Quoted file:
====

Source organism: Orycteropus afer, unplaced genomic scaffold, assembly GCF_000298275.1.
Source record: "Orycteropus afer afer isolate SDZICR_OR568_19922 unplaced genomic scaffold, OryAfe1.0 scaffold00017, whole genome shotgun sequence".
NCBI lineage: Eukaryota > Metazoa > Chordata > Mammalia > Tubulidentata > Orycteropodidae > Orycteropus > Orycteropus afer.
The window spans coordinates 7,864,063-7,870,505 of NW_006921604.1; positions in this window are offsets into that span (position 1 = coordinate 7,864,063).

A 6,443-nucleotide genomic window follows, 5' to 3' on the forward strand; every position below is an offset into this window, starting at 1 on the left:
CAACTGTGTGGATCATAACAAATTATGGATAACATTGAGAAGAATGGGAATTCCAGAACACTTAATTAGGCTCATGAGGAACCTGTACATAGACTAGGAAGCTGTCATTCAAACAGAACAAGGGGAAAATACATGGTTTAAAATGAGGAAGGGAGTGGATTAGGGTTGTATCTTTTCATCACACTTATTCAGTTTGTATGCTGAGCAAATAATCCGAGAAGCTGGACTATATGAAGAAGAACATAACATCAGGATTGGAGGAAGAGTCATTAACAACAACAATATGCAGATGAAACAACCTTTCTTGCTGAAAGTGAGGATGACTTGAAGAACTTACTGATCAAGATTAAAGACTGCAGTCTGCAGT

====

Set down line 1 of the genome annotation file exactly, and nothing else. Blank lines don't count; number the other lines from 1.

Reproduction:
Source organism: Orycteropus afer, unplaced genomic scaffold, assembly GCF_000298275.1.